A faster-than-expected recovery in construction is expected to see as many as 27,000 new homes built next year and 31,000 built in 2023, the Central Bank said.
This is close to the government’s goal of building 33,000 houses per year, as set out in its recent Housing for All strategy, and a level of housing construction not seen since the era of the Celtic Tiger.
However, in its latest assessment of the Irish economy, the Central Bank warns that significant public spending on housing over the next few years could face capacity constraints, mainly related to a labor shortage. , and could fuel new inflationary pressures in the sector.
“Housing investments have recovered well from site closures during the health crisis and are expected to return to 2019 levels or higher this year,” the regulator said.
Nonetheless, housing supply is expected to remain below long-term demand estimates of around 35,000 to 40,000 new homes per year through the end of 2023, with completed homes dropping to around 21,700 units this year and 27,000 and 31,000 in 2022 and 2023 respectively, It said.
The bank also noted that “persistent imbalances” between supply and demand for housing mean that house prices continue to rise.
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House price inflation jumped to 8.6 percent in July, the fastest level of growth seen in the market in nearly three years, from 6.9 percent the month before.
Prices have trended upward due to factors related to the pandemic such as increased savings.
The government’s housing strategy aims to deliver an additional 300,000 homes by 2030, which represents around 33,000 per year.
In its report, the Central Bank warned that with substantial increases in public and private spending on housing expected in the coming years, capacity constraints and other factors could limit the extent to which this increase in spending continues. translates into more housing units.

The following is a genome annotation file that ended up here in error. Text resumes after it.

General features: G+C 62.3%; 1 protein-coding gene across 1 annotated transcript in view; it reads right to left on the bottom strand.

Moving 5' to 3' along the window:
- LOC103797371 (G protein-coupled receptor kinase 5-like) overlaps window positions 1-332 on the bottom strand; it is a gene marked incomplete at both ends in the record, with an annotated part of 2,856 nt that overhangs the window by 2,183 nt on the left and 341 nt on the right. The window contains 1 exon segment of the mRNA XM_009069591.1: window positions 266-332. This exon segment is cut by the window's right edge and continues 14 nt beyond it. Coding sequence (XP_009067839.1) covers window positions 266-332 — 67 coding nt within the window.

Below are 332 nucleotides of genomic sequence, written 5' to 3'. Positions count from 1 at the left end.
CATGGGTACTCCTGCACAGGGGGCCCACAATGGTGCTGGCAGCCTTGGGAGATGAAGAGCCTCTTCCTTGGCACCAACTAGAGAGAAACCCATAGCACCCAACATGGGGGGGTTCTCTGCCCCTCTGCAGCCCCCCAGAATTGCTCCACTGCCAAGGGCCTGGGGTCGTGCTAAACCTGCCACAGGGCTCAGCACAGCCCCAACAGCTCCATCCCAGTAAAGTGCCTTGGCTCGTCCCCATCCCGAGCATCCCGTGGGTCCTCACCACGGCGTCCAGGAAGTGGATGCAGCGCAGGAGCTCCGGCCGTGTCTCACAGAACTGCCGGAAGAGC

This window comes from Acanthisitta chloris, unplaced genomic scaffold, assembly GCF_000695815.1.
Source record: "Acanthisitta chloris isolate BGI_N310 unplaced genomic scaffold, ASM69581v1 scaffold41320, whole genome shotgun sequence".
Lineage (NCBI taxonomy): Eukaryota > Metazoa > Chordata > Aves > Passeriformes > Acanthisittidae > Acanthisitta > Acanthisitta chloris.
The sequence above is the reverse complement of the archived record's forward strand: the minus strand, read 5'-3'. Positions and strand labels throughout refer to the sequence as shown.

“In addition to supporting the demand for new housing, it is reasonable to expect that part of the savings that households have accumulated since the start of the pandemic will be used for real estate investment purposes,” a- he declared.
“This would include higher demand for renovations and upgrades to existing properties, which will be necessary to meet climate action goals,” he said, noting that home improvements are expected to increase by 19% over the horizon. forecast.
“An increase in labor resources and an easing of pressure on the supply chain and input costs will have to emerge to ensure real growth,” the regulator concluded.
While predicting a major economic recovery in growth – 15% this year, 7% next year – thanks to a boom in consumption and a further acceleration in exports, the central bank’s latest quarterly report highlights the build-up of inflationary pressures in the Irish economy in recent months.
Businesses and households face higher costs and prices due to a combination of supply bottlenecks and growing demand, leading to increased costs of transport, energy and electricity. other inputs, he said, while suggesting that many current drivers of inflation are expected to subside through 2022 and 2023.
He warned that a stronger rebound in household spending, more persistent supply disruptions or a slower labor supply response could lead to higher inflation than currently expected.
“Promoting sustainable growth in Irish living standards requires careful management of national economic policy as it moves away from the focus on pandemic-related measures,” he said.
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